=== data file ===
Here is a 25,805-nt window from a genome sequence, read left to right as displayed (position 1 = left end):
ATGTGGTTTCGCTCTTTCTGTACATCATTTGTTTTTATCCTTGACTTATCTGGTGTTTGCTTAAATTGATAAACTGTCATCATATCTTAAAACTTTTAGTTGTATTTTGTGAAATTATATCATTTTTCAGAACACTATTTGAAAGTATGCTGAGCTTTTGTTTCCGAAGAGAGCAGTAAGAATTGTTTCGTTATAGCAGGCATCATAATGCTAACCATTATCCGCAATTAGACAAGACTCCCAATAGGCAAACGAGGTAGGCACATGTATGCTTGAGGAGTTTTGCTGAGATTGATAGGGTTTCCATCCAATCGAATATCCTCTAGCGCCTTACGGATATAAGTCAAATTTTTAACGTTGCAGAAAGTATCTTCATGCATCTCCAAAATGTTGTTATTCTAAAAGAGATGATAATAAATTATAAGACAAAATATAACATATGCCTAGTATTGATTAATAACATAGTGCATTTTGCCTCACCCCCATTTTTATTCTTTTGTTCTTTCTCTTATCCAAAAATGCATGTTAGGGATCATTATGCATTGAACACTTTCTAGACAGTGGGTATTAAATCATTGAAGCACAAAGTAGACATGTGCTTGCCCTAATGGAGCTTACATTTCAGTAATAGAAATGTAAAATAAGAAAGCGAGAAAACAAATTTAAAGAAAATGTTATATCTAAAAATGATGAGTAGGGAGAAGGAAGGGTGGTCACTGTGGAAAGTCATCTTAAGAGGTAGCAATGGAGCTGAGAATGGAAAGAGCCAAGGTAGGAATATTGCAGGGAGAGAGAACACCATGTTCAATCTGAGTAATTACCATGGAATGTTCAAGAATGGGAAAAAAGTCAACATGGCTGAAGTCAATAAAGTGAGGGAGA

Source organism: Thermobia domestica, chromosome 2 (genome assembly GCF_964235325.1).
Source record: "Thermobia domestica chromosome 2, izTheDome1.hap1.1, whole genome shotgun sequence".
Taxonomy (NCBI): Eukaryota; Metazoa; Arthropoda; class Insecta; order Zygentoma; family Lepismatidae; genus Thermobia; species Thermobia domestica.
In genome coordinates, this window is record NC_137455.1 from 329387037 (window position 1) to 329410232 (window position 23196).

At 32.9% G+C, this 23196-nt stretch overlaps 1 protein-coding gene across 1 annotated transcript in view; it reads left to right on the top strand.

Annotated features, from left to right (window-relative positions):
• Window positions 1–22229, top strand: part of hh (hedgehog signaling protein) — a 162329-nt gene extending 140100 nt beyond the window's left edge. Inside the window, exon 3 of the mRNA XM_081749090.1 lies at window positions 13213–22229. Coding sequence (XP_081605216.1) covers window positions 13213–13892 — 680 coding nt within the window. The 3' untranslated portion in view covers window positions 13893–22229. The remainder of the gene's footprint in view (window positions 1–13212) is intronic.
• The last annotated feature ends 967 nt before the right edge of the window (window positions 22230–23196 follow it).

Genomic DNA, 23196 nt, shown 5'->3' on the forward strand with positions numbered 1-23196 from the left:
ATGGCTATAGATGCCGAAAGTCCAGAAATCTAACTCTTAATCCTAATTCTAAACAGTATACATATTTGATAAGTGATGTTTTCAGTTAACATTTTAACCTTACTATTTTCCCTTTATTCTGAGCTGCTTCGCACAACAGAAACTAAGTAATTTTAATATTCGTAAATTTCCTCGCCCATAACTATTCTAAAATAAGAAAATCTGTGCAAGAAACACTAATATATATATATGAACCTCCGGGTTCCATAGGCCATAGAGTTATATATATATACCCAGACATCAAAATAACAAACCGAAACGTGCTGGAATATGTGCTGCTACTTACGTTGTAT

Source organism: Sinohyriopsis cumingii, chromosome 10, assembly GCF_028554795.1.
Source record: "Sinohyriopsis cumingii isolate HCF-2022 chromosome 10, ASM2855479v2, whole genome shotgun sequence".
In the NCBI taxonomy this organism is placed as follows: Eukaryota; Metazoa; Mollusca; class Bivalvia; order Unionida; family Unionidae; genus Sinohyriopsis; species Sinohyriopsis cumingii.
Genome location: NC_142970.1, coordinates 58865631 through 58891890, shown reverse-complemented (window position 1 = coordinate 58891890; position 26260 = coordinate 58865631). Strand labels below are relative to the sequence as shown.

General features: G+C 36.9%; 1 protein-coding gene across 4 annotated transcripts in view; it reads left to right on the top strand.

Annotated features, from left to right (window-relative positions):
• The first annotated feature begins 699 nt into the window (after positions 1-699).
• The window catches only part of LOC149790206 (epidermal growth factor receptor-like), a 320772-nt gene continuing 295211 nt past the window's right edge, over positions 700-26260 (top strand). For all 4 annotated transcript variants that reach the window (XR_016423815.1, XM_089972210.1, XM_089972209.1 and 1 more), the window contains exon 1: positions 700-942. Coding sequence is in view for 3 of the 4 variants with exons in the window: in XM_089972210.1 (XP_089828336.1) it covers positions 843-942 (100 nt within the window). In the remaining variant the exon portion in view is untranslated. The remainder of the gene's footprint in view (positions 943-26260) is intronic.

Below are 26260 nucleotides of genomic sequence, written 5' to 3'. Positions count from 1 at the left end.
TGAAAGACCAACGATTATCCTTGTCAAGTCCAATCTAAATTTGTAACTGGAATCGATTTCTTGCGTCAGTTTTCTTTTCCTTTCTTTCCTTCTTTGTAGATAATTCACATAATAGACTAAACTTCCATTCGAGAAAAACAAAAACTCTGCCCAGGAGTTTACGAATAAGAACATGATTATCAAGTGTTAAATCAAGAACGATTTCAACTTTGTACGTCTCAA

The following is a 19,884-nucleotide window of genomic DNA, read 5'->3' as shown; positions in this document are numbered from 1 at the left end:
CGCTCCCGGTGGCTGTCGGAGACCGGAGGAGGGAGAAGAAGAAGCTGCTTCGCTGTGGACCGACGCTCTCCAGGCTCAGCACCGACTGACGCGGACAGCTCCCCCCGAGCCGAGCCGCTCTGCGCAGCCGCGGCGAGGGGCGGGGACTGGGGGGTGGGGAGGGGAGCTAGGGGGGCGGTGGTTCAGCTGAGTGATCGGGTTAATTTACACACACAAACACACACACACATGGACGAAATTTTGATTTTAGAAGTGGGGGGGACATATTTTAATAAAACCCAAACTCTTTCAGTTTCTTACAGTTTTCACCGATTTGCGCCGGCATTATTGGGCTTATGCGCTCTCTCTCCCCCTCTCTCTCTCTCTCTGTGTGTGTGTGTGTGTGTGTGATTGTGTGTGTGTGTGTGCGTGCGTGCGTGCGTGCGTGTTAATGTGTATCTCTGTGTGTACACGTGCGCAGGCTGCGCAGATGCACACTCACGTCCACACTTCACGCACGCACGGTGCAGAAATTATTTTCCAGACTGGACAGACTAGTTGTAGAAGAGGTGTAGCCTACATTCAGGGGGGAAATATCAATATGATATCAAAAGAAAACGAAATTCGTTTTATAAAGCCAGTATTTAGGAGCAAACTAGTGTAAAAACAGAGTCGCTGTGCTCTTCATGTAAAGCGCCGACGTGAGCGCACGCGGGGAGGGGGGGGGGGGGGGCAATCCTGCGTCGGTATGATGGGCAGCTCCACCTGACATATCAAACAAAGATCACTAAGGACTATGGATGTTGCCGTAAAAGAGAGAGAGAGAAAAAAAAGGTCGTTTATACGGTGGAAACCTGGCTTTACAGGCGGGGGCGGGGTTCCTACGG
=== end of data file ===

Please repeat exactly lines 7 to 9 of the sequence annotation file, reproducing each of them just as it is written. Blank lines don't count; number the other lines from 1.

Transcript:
At 32.9% G+C, this 23196-nt stretch overlaps 1 protein-coding gene across 1 annotated transcript in view; it reads left to right on the top strand.

Annotated features, from left to right (window-relative positions):
• Window positions 1–22229, top strand: part of hh (hedgehog signaling protein) — a 162329-nt gene extending 140100 nt beyond the window's left edge. Inside the window, exon 3 of the mRNA XM_081749090.1 lies at window positions 13213–22229. Coding sequence (XP_081605216.1) covers window positions 13213–13892 — 680 coding nt within the window. The 3' untranslated portion in view covers window positions 13893–22229. The remainder of the gene's footprint in view (window positions 1–13212) is intronic.